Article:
$50,000 muscle car may be crushed under hoon laws
A NAMBOUR man may be forced to watch his $50,000 rare American muscle car being crushed or sold after he was caught allegedly doing burnouts for the second time - in front of police.
Officers from the Road Policing Unit say they caught the 46-year-old man red-handed when he allegedly did a burnout in his 1969 Pontiac Firebird on Nambour Connection Rd at the intersection with Cobbs Rd.
Little did he know that police officers also were waiting at the traffic lights, two cars behind.
Police allege the man revved the engine, accelerated and performed a burnout where the vehicle had a "sustained loss of traction".
Police made him forfeit the car on the spot because the incident on Monday was the second time the driver had been caught doing burnouts in a matter of weeks.
The classic car enthusiastic will face court on Thursday under the anti-hooning laws.
The laws, billed as the toughest in the country, came into effect on November 1.
New figures from the start of the year show Sunshine Coast police have impounded or confiscated the plates of 127 cars for a 90-day period.
Under the new laws, anyone caught doing burn-outs, doughnuts, drifting or other hooning behaviour can have their vehicles taken off the road for three months, while a slew of other offences can see drivers lose their car for at least a week.
Any follow-up within five years will result in the car being forfeited and sold or crushed.
So far, no one on the Sunshine Coast has had their car crushed, as court proceedings continue.
Sunshine Coast Road Policing Unit acting officer-in-charge Dave Nelson said the anti-hooning laws gave police the backing from tougher penalties over life-endangering acts.
"We are shutting down hoons across the Coast in areas like Dulong, Noosa, Kuluin, Eudlo and Nambour," Snr Sgt Nelson said.
"It's not just a burn out, it's a life-endangering activity.
"If you lose control and hit someone, that person is being hit by a tonne of steel and it can kill or hurt someone very badly.
"You cannot have sustained loss of traction and still have control of a vehicle. It just doesn't work.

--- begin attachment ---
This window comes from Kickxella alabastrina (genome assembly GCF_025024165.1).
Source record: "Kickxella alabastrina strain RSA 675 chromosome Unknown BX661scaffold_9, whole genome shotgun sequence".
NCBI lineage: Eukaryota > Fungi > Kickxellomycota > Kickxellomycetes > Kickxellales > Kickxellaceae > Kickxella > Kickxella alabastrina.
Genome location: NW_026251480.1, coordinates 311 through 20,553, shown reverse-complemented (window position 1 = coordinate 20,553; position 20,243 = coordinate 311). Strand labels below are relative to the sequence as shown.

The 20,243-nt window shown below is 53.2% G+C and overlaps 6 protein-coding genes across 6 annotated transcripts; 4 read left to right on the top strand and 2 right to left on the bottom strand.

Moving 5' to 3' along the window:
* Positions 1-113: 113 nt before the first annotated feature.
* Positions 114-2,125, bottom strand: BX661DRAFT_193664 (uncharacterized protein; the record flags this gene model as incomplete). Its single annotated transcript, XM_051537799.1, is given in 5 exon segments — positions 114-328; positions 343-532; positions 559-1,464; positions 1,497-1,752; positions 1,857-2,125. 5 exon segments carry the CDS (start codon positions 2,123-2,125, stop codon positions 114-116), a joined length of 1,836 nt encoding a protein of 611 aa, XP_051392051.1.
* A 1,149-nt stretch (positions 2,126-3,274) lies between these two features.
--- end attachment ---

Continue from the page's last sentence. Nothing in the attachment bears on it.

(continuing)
"They (drivers) shouldn't be allowed to put other people in danger because of their stupidity."
Schultz Toomey O'Brien Lawyers managing partner Travis Schultz predicted someone would appeal against the legislation itself.
"The legislation new and is relativity untested so I expect when the appropriate test case comes along, someone is going to challenge the legislation," he said.
"It is always possible to defend or appeal against the charges themselves but if we are talking about an expensive car like this and the offence itself is beyond doubt, the only option would be to challenge the validity of the legislation."
Steve Struyf, of Adults Only Car Shop at Warana, imports American muscle cars. He said the 1969 Pontiac Firebird would be one of only a handful in Queensland.
"It would be a travesty if this car was crushed," Mr Struyf said.
"What we need here on the Coast is somewhere for people to go, like Willowbank, where people can go to drag racing or even a burn-out pad somewhere where they can have burnout competitions.
"There are plenty of people who would be behind the idea."
Offences including dangerous operation or careless driving such as burn-outs and evading police
90-day vehicle impoundment for first offence
Vehicle liable for forfeiture for second offence
Offences including unlicensed driving, high-range drink driving and exceeding speed limit by more than 40kmh
Infringement notice, notice to appear or arrested for first offence
Seven-day impoundment or immobilisation for second offence
90 days impoundment or immobilisation for third offence
Vehicle liable for forfeiture on subsequent offence
What's your thoughts on the Newman Govt anti-hooning laws?
This poll ended on 30 June 2015.
For them, it's time to stop hooning on our streets
Against, it isn't fair to lose your car for one burn out
For them, if you don't do anything wrong you have nothing to worry about
This is not a scientific poll. The results reflect only the opinions of those who chose to participate.